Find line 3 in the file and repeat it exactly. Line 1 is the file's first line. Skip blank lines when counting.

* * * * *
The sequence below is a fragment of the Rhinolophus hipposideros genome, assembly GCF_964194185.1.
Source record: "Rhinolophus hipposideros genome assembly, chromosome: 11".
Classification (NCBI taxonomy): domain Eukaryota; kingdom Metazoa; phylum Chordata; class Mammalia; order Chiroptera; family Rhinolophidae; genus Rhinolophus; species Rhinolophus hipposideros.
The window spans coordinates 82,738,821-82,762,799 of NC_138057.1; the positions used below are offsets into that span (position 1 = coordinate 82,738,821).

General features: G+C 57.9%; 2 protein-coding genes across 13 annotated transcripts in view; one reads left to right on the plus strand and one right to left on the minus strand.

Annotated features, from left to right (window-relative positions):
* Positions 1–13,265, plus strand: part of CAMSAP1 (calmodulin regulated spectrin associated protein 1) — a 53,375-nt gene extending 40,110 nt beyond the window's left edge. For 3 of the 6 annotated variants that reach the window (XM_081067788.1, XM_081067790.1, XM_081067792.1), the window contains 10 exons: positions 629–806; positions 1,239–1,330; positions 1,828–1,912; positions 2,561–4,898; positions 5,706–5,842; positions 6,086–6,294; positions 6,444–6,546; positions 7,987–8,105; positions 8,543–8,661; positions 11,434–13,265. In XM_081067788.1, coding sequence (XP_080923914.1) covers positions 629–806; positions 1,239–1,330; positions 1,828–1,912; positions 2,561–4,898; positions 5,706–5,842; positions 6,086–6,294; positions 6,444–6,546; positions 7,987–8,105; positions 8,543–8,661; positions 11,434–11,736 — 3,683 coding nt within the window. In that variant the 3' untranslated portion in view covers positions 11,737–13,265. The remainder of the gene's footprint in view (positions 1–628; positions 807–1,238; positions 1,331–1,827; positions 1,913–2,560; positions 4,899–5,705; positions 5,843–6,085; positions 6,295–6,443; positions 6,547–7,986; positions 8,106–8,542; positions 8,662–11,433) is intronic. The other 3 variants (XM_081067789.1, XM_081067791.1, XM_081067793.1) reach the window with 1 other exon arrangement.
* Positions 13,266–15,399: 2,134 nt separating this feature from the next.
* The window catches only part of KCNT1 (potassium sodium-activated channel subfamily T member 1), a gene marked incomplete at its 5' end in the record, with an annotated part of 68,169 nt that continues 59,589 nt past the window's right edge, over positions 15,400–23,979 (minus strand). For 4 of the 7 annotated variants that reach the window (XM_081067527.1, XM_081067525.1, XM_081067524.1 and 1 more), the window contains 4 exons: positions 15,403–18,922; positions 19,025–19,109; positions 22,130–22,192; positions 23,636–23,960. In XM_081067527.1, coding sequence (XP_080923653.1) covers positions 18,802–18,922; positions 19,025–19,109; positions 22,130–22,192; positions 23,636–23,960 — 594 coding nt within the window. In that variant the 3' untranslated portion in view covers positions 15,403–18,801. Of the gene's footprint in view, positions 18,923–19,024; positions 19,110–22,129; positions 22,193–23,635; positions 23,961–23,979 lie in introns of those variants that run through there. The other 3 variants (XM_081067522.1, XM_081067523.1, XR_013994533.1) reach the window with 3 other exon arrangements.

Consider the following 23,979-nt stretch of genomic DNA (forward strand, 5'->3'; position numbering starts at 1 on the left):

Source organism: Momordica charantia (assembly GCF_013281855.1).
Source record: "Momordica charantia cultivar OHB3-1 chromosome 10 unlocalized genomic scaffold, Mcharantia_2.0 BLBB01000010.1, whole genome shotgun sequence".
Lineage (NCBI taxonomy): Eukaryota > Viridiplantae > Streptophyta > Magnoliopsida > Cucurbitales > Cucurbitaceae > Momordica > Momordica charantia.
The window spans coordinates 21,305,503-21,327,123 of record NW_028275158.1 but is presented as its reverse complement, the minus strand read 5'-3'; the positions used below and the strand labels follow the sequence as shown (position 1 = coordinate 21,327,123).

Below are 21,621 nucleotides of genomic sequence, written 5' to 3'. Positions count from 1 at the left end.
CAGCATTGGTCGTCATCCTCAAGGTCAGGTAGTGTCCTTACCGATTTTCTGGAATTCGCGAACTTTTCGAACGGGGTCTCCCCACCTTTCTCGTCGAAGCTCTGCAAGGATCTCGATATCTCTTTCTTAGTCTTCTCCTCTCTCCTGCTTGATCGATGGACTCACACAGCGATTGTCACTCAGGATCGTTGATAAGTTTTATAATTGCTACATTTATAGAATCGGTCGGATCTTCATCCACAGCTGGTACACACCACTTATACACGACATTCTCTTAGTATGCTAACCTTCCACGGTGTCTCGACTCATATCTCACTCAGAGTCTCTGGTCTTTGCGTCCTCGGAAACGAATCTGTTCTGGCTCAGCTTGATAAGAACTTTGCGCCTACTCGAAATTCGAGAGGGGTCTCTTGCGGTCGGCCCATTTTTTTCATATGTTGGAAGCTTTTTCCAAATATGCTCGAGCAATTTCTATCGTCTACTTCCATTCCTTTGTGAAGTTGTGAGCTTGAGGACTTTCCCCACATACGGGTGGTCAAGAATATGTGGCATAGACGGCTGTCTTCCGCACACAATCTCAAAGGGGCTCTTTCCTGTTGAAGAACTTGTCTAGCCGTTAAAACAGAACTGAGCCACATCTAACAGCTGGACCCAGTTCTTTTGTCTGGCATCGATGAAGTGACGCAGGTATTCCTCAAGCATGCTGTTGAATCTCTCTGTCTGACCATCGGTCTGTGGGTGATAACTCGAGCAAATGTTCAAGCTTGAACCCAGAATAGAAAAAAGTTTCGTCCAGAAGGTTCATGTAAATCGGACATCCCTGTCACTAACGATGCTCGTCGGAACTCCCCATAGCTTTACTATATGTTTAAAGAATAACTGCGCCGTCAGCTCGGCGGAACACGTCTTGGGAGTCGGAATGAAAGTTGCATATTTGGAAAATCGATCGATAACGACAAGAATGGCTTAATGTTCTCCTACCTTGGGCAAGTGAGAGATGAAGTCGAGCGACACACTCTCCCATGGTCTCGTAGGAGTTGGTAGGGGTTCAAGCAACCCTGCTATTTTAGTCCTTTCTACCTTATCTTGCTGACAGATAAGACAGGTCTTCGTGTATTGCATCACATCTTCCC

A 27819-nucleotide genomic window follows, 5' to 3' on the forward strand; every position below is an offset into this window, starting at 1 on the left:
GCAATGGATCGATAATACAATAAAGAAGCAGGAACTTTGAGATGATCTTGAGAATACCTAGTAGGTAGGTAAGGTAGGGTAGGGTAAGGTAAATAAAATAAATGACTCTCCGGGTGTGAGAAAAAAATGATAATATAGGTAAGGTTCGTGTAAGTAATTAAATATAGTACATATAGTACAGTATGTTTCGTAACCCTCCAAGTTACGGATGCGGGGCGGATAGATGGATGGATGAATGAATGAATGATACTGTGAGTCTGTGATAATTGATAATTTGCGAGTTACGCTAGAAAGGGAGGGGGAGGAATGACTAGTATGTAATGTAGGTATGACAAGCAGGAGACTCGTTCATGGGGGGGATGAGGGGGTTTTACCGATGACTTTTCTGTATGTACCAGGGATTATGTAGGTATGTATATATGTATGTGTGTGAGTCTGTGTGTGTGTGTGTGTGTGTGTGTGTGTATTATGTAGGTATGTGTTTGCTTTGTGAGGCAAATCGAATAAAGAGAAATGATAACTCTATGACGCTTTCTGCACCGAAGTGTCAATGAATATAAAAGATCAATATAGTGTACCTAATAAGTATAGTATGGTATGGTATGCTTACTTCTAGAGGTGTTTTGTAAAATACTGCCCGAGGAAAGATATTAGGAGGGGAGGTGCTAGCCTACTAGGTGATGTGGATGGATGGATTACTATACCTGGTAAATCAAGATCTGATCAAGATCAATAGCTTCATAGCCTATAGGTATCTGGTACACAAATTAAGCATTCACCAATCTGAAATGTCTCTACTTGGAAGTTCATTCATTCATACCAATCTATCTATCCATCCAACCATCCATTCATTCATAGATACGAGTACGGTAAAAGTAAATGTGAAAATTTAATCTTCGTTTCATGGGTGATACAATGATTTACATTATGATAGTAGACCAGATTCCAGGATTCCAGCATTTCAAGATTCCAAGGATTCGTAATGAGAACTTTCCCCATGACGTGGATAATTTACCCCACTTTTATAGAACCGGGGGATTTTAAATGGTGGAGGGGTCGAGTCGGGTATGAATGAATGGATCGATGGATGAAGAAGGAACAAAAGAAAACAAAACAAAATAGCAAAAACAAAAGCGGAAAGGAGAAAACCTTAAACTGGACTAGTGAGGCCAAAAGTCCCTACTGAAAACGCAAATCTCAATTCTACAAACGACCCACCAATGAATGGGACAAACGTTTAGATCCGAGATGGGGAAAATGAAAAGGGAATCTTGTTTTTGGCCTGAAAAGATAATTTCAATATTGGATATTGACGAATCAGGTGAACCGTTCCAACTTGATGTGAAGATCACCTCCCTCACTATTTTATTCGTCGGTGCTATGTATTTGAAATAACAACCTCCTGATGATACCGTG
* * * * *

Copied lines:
Classification (NCBI taxonomy): domain Eukaryota; kingdom Metazoa; phylum Chordata; class Mammalia; order Chiroptera; family Rhinolophidae; genus Rhinolophus; species Rhinolophus hipposideros.